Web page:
At a certain stage of Pirates of the Caribbean: At World’s End, Jack Sparrow is heard – a little non-sequiturally – to mumble the Latin phrase, ‘Res ipsa loquitur’.
Directly translated, this means ‘the thing speaks for itself’; in other words, the facts are bare; it’s obvious; there is no decision to be made.
It’s a concept that may be invoked by supporters or opponents of the East End Seaport.
Those in favour point to an economic study conducted by Deloitte. Phase one – the excavation – would contribute US$182.6 million to the Cayman Islands economy between 2011 and 2017.
The seven-year project would create 204 jobs, 179 of them Caymanian; another 86 would be created indirectly.
Phase two constructs a cruise ship home port; a cargo port, a transshipment point, a mega yacht facility, a hotel and a fuel storage area, moving the tanks from their current rather precarious position near several local schools.
Opponents accuse developers of simply, sneakily snake-oiling a quarry project which would yield 14 to 15 million cubic yards of valuable fill, thus selling-off the Cayman Islands literally underneath the feet of the people.
Further, it could contaminate a nearby fresh water lens; storm surges would be disastrous – and there is no guarantee the developer would proceed with phase two development.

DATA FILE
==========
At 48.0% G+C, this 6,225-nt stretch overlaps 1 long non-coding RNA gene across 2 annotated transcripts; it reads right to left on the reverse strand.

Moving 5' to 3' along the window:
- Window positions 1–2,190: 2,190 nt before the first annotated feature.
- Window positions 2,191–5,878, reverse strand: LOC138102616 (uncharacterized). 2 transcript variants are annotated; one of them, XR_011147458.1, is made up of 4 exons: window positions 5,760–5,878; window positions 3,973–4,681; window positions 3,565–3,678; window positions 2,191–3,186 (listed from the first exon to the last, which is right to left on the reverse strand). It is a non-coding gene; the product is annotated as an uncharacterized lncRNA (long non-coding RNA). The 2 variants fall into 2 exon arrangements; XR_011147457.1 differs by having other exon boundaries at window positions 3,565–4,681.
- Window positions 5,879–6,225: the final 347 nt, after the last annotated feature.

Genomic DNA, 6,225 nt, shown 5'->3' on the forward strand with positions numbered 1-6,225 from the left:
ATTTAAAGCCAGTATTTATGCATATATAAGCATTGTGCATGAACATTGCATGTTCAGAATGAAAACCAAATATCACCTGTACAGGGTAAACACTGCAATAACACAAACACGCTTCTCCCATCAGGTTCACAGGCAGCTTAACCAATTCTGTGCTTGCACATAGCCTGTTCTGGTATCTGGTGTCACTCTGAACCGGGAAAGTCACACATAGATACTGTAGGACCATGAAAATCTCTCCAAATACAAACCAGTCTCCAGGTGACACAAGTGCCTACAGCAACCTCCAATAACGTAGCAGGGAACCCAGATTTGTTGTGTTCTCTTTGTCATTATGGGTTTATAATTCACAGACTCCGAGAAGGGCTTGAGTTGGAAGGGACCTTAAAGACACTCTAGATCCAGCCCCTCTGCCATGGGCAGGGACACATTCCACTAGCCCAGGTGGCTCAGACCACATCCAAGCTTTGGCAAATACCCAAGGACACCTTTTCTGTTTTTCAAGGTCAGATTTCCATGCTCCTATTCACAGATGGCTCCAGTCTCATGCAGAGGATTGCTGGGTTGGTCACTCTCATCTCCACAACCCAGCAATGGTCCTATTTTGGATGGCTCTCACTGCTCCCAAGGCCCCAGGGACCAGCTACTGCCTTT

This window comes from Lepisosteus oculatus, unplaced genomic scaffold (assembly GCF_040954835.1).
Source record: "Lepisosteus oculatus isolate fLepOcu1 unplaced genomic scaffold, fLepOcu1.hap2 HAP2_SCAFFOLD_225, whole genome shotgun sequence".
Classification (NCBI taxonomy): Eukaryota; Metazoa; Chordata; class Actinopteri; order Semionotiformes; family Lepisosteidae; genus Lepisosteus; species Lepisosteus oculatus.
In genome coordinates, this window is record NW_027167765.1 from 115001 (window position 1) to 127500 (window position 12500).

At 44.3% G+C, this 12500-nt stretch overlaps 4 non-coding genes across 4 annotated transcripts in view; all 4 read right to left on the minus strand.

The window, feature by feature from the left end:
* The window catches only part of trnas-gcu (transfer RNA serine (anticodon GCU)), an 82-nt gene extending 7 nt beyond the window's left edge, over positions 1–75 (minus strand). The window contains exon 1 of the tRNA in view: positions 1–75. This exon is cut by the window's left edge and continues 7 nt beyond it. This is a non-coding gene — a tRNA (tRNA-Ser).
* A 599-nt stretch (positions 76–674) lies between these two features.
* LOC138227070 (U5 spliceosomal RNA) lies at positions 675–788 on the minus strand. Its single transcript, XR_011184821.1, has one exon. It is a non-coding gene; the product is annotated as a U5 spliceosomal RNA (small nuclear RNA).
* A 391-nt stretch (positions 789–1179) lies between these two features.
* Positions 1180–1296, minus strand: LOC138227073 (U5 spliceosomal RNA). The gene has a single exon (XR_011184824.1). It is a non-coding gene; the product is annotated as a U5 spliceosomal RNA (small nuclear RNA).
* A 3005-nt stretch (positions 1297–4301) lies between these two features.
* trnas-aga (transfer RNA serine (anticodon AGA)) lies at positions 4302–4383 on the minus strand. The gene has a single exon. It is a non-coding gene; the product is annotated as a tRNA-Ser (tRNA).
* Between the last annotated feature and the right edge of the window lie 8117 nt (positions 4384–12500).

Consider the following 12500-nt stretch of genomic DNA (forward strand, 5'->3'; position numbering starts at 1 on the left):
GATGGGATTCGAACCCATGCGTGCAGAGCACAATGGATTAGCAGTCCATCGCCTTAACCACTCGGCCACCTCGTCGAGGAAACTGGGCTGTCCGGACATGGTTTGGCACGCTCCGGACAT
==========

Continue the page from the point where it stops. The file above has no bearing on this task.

The George Town cargo facility is running perfectly well with a dwindling population to serve; because of Cayman’s geographical position, mega yachts are unlikely to be berthed here, and if the fuel storage tanks are moved the stuff will still need to be piped around the island anyway.
Res ipsa loquitur is also invoked by lawyers in the common law of negligence: even if there is no direct evidence of how a defendant behaved, the elements of duty of care and breach can be inferred from the nature of the accident itself.
That the plaintiff suffered harm due purely to the accident is proof enough as the facts allow no other conclusion.
Is it negligent to stand by, ask pro-porters, and accede to self-serving nimbyism while cruise ships continue to delete Cayman from their cruise schedules, while other jurisdictions create jobs and wealth through untapped freeport industries, while the cargo port clogs traffic and works all night?
While Cayman gets left behind in the rush for the tourist and transshipment dollar?
Or is it, as no-quarriers counter, negligent to fecklessly and avariciously chomp a voracious chunk from the side of a paradise 2 by 4 island, wrecking the natural and unspoilt beauty of one of the last pieces of undeveloped territory of Cayman forever, possibly poisoning a nearby fresh water lens and arable land by allowing a development to occur in which there are no guarantees aside from a grubby great hole, which may or may not one day have things built on it?
The crux of it boils down to this: who does Cayman belong to anyway?
The case of East End Seaport is, perhaps, a simple question of who the defendant and the plaintiff are; as for the fear and loathing, we don’t need to bother with that right now.